And, of course, any jobs program that actually helps workers or the unemployed faces a firestorm of GOP criticism that it's adding to the deficit. As for GOP-favored tax cuts in proposed and pending jobs legislation, "They have nothing to do with jobs in any near-term time frame," Dean Baker points out. He adds, ironically, "Republicans have this bizarre view that tax cuts putting money in people's pockets to spend creates jobs, but unemployment insurance that puts money in people's pockets and they spend it, and somehow that doesn't create jobs?"

More tax cuts are on the way, of course, in the search for those elusive Republican votes needed to thwart a filibuster.

On Monday, Senate Finance Committee Chairman Max Baucus (D-Mont.) and Senate Majority Leader Harry Reid (D-Nev.) introduced legislation to extend unemployment insurance benefits and eligibility for unemployment health care benefits through the end of 2010, including extending benefits retroactively so families will receive the benefits that were suspended when these programs expired on February 28. A Senate Democratic press release also declared, "The legislation extends loan programs for small businesses and tax cuts that provide the tax certainty families and businesses need to create jobs, along with other important safety-net programs that families and communities depend on in the tough economic climate."

Sen. Baucus, while giving a nod to the importance of providing a safety net to workers, also offered the rhetoric that's supposed to win over Republicans. "Too many hard-working Montanans and Americans lost their jobs in this recession, and even those with a paycheck are struggling to make ends meet. The tax cuts and small business assistance in this bill support the creation of new jobs across the country. This legislation extends tax cuts that businesses count on, giving employers the certainty they need to open a new store or hire a new worker. Extending these tax cuts creates the right environment for job creation," Baucus said.

It's excessive tax cuts, though, that weakened the economic impact of the original $786 billion dollar stimulus package.

A more promising approach -- promoting work-sharing with unemployment funds that allows people to stay in their jobs -- is gaining support in Congress, even if it's not yet part of a leadership package.

As the Washington Independent reported this week:

Seventeen states have already adopted so-called "job-sharing" programs, which encourage employers to reduce workers' hours in lieu of firing them outright. The state government, in these cases, then steps in to make up a portion of the lost wages. Between 300,000 and 350,000 workers are participating nationwide, saving roughly 100,000 jobs that would have otherwise been scrapped, according to Dean Baker, co-director of the liberal Center for Economic and Policy Research and a long-time supporter of the concept....

Kevin A. Hassett, director of economic policy studies at the conservative American Enterprise Institute, told lawmakers this week that such programs are among the most targeted and cost-effective ways to tackle the nation's jobs crisis, which has left nearly one in five workers without a job or underemployed.

The concept is simple: Rather than laying off a few workers during lean times, businesses instead could spread the pain by reducing work hours for many. In Hassett's example, if five workers had their hours cut by 20 percent it would prevent one worker from being fired at no cost to the company. And if Congress were to alter its policies surrounding emergency unemployment insurance, those workers could then access a portion of those benefits -- in this case, 20 percent.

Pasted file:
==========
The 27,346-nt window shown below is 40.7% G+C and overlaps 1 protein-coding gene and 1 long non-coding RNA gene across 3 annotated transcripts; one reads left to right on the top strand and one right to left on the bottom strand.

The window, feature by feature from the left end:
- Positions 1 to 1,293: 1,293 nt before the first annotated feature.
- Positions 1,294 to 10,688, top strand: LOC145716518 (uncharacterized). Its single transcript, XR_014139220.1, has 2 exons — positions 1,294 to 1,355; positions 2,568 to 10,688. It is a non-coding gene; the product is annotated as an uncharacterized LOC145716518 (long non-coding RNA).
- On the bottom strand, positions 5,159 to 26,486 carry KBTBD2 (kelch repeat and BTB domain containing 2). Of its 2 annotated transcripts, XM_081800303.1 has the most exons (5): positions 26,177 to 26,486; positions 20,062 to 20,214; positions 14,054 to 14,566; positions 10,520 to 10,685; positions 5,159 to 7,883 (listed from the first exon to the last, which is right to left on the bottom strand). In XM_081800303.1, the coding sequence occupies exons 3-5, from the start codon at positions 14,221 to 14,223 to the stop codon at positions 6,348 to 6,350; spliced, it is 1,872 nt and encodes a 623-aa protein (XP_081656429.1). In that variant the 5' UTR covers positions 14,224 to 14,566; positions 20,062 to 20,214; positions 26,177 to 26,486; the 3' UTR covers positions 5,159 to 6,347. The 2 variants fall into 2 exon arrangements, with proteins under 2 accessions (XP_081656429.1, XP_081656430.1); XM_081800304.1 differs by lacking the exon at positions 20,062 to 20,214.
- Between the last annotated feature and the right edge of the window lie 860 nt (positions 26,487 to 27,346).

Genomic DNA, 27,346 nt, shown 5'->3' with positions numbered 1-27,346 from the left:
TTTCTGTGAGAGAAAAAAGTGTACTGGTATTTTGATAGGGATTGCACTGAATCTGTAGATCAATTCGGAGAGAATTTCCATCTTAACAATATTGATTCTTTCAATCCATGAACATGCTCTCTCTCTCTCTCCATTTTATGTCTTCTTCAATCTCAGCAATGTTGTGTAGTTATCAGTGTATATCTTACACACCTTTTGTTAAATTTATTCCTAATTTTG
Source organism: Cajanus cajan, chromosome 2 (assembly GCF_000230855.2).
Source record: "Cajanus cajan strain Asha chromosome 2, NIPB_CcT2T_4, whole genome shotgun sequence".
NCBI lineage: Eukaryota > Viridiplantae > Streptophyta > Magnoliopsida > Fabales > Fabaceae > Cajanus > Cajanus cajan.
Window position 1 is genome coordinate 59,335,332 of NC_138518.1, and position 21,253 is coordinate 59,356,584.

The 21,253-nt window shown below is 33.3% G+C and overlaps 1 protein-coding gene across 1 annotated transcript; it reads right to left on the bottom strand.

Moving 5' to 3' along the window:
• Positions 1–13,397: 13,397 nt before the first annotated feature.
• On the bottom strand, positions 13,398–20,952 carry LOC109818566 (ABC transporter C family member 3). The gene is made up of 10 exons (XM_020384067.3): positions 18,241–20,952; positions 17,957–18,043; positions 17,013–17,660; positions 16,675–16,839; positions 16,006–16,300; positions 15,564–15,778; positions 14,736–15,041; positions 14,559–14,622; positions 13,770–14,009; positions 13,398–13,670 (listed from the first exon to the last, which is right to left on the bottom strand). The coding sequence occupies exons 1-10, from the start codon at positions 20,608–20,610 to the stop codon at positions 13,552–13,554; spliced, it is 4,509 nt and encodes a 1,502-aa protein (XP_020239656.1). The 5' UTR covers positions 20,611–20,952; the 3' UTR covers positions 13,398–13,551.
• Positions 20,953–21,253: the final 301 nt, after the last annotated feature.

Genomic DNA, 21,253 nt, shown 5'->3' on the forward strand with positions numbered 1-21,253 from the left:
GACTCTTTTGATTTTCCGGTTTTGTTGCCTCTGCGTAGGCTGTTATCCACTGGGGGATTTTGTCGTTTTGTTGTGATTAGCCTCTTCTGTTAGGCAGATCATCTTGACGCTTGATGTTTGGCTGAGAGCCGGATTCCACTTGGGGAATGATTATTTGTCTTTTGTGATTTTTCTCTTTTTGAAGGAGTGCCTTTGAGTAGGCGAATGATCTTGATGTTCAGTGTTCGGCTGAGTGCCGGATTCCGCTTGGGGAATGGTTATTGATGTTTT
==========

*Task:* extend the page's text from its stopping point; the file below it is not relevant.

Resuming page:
In addition, employers are given reimbursement to pay workers part of their lost pay for working fewer hours

It's a common-sense approach that might catch on, but it, too, faces concern from Republicans, like Senator Bunning, who are dead-set against adding to the deficit with any big-spending programs—unless they involve either tax cuts for the wealthy or Republican-led wars.

Nothing being considered now on Capitol Hill reflects the magnitude of the crisis and the need for what progressives say is far bolder action.

UPDATE: The Economic Policy Institute and its president Lawrence Mishel have issued a new brief analysis of the limitations of the Congress's $15 billion bill, which passed the House this Thursday:

$15 billion jobs bill not nearly enough

Congress has finally taken action to address the jobs crisis, but the $15 billion jobs bill passed by the Senate and the House is not nearly enough. The bill, which would give employers tax breaks for new hires, is likely to create only a couple of hundred thousand jobs at a time that the country needs 11 million jobs just to return to pre-recession levels of employment.

High unemployment could last for years
EPI President Lawrence Mishel emphasized the magnitude of the jobs crisis and the size of the response needed during a February 23 testimony to the House Committee on Financial Services. Mishel warned that unless Congress acted quickly and at a sufficient scale, "high and damaging unemployment will continue for years."

The $15 billion Senate bill is less than one-tenth the size of an alternate $174 billion jobs bill that the House of Representatives passed last year, which itself fell far short of President Obama's proposal to invest $267 billion to put people back to work. EPI's American Jobs Plan proposes spending $400 billion to create 4.6 million jobs in one year.

One key problem with Congress' response to the jobs crisis is that its last-minute extension of unemployment benefits for millions of long-term unemployed is only a 30-day extension. By the end of March, 200,000 workers will begin losing benefits each week. EPI Vice President Ross Eisenbrey issued a statement criticizing the Senate for failing to extend these badly needed benefits for the rest of 2010. The unemployed workers waiting on Congress, Eisenbrey said, had "lost their jobs not through any fault of their own, but because of the worst economic crisis in 70 years. Now they are unable to work because there are more than six job seekers for every job opening."

Art Levine, a contributing editor of The Washington Monthly, has written for Mother Jones, The American Prospect, The New Republic, The Atlantic, Slate.com, Salon.com and numerous other publications.